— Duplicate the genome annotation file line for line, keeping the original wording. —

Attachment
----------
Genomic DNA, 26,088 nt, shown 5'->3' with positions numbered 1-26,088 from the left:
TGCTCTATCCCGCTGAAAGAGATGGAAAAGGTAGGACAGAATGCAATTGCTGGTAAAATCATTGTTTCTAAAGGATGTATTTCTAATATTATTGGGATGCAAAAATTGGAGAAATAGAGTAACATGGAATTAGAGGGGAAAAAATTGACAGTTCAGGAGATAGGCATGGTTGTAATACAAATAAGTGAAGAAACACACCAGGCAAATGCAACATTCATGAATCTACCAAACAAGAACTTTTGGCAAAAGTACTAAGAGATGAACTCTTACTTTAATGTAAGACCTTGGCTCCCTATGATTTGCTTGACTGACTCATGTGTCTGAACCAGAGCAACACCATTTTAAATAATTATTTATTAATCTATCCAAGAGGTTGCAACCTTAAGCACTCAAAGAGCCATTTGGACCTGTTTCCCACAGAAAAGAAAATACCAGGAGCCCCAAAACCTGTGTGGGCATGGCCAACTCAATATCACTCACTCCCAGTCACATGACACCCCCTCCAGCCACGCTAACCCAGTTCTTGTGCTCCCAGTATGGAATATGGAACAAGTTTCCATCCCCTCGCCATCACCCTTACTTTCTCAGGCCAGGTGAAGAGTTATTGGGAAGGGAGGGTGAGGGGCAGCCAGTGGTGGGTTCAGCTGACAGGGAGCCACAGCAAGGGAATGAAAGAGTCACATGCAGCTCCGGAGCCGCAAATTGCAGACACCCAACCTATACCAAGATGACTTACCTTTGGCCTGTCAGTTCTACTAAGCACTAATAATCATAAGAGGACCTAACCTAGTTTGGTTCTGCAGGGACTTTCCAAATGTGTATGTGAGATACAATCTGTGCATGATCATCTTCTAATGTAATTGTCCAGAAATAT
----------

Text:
Genomic DNA, 26,088 nt, shown 5'->3' with positions numbered 1-26,088 from the left:
TGCTCTATCCCGCTGAAAGAGATGGAAAAGGTAGGACAGAATGCAATTGCTGGTAAAATCATTGTTTCTAAAGGATGTATTTCTAATATTATTGGGATGCAAAAATTGGAGAAATAGAGTAACATGGAATTAGAGGGGAAAAAATTGACAGTTCAGGAGATAGGCATGGTTGTAATACAAATAAGTGAAGAAACACACCAGGCAAATGCAACATTCATGAATCTACCAAACAAGAACTTTTGGCAAAAGTACTAAGAGATGAACTCTTACTTTAATGTAAGACCTTGGCTCCCTATGATTTGCTTGACTGACTCATGTGTCTGAACCAGAGCAACACCATTTTAAATAATTATTTATTAATCTATCCAAGAGGTTGCAACCTTAAGCACTCAAAGAGCCATTTGGACCTGTTTCCCACAGAAAAGAAAATACCAGGAGCCCCAAAACCTGTGTGGGCATGGCCAACTCAATATCACTCACTCCCAGTCACATGACACCCCCTCCAGCCACGCTAACCCAGTTCTTGTGCTCCCAGTATGGAATATGGAACAAGTTTCCATCCCCTCGCCATCACCCTTACTTTCTCAGGCCAGGTGAAGAGTTATTGGGAAGGGAGGGTGAGGGGCAGCCAGTGGTGGGTTCAGCTGACAGGGAGCCACAGCAAGGGAATGAAAGAGTCACATGCAGCTCCGGAGCCGCAAATTGCAGACACCCAACCTATACCAAGATGACTTACCTTTGGCCTGTCAGTTCTACTAAGCACTAATAATCATAAGAGGACCTAACCTAGTTTGGTTCTGCAGGGACTTTCCAAATGTGTATGTGAGATACAATCTGTGCATGATCATCTTCTAATGTAATTGTCCAGAAATAT